All but two of the 15 speakers at a recent hearing on Duke Energy’s plans to create an industrial landfill for coal ash expressed worries over the proposal. On Dec. 19, the N.C. Department of Environmental Quality held a public hearing at A-B Tech to discuss the company’s draft permit for a 12.5-acre landfill at its Arden power plant. Just as Duke prepares to transition the plant from coal to natural gas, the utility is proposing to store roughly 1.1 million cubic yards of coal ash and industrial waste from the facility’s demolition on site.
Coal ash from the plant is currently being trucked to a landfill in Homer, Ga. The byproduct of power production is known to contain levels of heavy metals such as cobalt, lead and mercury that are toxic to people and wildlife.
According to a presentation by Ed Mussler, permitting branch supervisor for the DEQ, the completed landfill will be a pyramid-shaped mound standing 95 feet above the current ground level. Multiple layers of earth, geotextile and synthetic liners will surround the waste and eventually be covered with artificial turf.
Duke’s permit application states that leachate from the waste will be “conveyed to the Metropolitan Sewerage District of Buncombe County” via “an existing connection” or “tanker trucks.”
Considering the site’s proximity to both Lake Julian and the French Broad River, Duke’s groundwater monitoring was a recurring theme. “The groundwater monitoring frequency of two times a year is inadequate,” said Amanda Strawderman, program coordinator and Asheville office manager for environmental nonprofit Clean Water for North Carolina, “and must be increased to at least quarterly.”
Strawderman criticized Duke’s plan to dispose of the leachate through the MSD, saying that the sewage system is set up to deal with organic waste rather than heavy metal-laden “contaminated sludge.” She also questioned the integrity of the liners themselves and suggested that other lined landfills in the state may be compromised. In June, concern over potential leaks from a lined coal ash landfill established in Chatham County in 2015 led the DEQ to order testing at the site.
Equally troubling to many at the meeting was the proposed landfill’s location within a 1 1/2-mile radius of several schools, churches, health care facilities and densely populated areas. “The density of the area makes it unsuitable for coal ash,” said Gary Curran, secretary of the Biltmore Park Homeowners Association. “This is an unsafe location.”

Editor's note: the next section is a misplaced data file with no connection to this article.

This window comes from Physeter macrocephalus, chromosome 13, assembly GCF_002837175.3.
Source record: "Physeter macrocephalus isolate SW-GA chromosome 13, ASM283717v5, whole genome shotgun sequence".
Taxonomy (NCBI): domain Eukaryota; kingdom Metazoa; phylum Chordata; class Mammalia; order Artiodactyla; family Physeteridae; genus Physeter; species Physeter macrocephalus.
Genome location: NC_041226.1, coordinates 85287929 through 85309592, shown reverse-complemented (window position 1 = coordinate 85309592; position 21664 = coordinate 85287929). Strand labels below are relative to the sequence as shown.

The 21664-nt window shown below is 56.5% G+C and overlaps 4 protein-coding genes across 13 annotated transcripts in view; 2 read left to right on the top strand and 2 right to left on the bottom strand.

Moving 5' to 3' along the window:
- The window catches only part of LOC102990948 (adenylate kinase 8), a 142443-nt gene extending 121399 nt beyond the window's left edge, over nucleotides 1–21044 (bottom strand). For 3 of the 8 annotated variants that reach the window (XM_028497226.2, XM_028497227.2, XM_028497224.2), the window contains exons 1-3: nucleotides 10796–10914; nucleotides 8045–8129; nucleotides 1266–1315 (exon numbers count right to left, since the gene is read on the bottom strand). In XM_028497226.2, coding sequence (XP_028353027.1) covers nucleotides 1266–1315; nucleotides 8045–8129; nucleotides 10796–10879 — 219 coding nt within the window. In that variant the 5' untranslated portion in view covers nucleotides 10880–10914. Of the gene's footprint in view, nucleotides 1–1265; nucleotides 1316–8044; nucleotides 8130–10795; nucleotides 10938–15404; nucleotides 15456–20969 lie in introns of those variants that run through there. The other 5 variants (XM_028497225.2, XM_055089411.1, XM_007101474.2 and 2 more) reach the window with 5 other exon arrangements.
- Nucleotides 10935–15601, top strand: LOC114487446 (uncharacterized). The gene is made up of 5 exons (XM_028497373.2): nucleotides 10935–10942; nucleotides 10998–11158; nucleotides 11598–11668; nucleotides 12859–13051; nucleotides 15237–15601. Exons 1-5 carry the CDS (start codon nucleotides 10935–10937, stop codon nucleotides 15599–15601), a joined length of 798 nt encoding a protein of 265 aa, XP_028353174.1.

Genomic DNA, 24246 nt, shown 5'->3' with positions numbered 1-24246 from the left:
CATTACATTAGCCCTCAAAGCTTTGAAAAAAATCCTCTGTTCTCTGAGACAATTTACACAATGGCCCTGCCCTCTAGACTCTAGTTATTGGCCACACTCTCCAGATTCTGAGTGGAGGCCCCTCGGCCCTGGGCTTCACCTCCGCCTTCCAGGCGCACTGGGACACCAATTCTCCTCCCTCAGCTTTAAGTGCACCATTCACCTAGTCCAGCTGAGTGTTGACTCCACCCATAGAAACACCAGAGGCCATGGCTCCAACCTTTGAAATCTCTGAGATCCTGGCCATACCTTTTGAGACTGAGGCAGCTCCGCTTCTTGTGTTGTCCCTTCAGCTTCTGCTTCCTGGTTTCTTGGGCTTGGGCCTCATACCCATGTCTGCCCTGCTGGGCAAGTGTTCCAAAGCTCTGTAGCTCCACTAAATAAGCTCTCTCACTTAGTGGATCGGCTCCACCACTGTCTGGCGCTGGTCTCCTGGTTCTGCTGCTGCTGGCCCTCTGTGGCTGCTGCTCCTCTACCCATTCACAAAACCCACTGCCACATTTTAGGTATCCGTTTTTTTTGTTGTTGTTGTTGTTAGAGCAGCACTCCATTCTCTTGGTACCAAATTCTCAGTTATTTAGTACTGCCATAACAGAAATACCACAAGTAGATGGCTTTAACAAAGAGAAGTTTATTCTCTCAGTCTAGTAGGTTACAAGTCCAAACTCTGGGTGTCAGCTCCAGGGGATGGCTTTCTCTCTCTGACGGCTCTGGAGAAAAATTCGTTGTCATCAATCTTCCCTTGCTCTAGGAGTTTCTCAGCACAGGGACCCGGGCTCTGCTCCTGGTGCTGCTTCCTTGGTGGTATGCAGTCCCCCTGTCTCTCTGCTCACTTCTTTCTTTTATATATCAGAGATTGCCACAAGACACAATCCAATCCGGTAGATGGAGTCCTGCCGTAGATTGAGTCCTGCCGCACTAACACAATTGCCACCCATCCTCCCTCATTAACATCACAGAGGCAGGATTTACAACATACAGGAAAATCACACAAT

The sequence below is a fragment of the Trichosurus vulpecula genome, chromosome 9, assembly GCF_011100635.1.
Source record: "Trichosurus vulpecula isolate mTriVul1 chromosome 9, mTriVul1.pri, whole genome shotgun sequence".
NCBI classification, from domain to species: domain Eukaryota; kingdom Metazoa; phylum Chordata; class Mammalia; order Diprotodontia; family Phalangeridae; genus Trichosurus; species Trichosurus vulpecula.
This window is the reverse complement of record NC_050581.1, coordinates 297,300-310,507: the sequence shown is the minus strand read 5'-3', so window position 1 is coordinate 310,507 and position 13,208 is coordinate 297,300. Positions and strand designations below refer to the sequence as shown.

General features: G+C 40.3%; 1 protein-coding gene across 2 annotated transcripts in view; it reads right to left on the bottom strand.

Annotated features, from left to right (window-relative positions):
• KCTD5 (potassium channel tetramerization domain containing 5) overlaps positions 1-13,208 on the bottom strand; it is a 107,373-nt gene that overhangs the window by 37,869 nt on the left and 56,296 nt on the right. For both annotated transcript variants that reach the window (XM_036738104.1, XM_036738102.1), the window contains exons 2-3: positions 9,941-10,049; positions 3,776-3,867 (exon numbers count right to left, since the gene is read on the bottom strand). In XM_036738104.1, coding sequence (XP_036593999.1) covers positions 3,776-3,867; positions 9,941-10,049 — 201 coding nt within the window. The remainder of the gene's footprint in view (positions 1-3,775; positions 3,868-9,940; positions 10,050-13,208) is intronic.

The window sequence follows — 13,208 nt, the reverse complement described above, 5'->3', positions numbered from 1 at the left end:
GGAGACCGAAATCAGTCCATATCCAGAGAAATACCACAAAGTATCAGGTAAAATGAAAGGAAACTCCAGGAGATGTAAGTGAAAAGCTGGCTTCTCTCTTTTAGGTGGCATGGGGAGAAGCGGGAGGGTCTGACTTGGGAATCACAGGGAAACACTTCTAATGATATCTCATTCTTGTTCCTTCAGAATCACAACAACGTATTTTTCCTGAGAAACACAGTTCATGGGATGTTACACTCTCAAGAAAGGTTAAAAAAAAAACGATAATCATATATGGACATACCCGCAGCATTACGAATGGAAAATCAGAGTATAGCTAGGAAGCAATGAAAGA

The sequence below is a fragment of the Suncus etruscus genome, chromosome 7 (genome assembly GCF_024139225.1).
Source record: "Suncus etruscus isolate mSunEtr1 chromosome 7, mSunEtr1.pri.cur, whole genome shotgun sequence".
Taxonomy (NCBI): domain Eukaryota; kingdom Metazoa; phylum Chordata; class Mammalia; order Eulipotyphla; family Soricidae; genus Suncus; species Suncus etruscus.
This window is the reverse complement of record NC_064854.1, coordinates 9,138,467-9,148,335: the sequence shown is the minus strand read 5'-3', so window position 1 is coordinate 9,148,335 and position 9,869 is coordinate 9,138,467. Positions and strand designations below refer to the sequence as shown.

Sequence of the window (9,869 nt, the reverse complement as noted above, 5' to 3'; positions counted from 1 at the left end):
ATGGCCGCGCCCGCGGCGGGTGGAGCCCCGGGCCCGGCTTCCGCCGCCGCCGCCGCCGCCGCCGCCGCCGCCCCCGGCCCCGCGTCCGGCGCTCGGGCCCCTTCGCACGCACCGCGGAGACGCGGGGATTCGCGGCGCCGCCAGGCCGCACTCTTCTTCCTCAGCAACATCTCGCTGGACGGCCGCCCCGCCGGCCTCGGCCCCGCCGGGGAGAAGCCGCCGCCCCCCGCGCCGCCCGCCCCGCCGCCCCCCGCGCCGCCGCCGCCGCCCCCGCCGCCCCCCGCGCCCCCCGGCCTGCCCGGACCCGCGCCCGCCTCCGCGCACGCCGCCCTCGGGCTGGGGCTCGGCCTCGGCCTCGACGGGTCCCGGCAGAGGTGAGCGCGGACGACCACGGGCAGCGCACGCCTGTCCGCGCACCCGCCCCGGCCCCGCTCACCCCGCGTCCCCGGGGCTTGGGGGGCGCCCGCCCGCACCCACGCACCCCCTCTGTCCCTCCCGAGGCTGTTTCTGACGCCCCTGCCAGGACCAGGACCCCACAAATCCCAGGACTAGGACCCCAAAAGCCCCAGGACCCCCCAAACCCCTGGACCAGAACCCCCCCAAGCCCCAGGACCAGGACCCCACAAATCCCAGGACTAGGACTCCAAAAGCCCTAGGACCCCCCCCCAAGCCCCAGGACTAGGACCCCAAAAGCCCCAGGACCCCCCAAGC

Because Duke’s permit application only specifies how monitoring will occur at the landfill over a 30-year “post-closure period,” other speakers questioned the long-term integrity of the containment system. “Long after I’m gone, it’s still going to be a problem for our children and grandchildren,” said Asheville resident Sheila Lauerhass.
One of the evening’s only speakers to back the project, Hartwell Carson, called the landfill “the right way to move.” The French Broad Riverkeeper for Asheville-based MountainTrue said citizens and environmental groups have long demanded that Duke develop a solution for the coal ash, which the company has historically kept in unlined, water-filled pits.
“I do support this,” Carson stated. “I think it’s a responsible solution.”
While Arden resident Xavier Boatwright said Duke’s current approach of trucking coal ash to Georgia was irresponsible and unethical, he called on the company to use its money and influence to develop more innovative solutions than a landfill.
“We’ve got to take a step back and broaden our horizon,” Boatwright said. “Who better to lead the charge?”
Duke’s permit application remains open for public comment period until Friday, Jan. 10. Comments can be mailed to Ed Mussler, N.C. Division of Waste Management, Solid Waste Section, 1646 Mail Service Center, Raleigh, NC 27699-1646, or via email to email@example.com. The permit number (1119-INDUS-2020) and name (Duke Energy, Asheville Steam Electric Plant) should be included in the subject line.
Additionally, South Asheville and Biltmore Park residents are holding a community meeting in opposition to the landfill at the Biltmore Park Clubhouse, 1067 Columbine Road, at 1 p.m. on Saturday, Jan. 4. More information is available at avl.mx/6tt.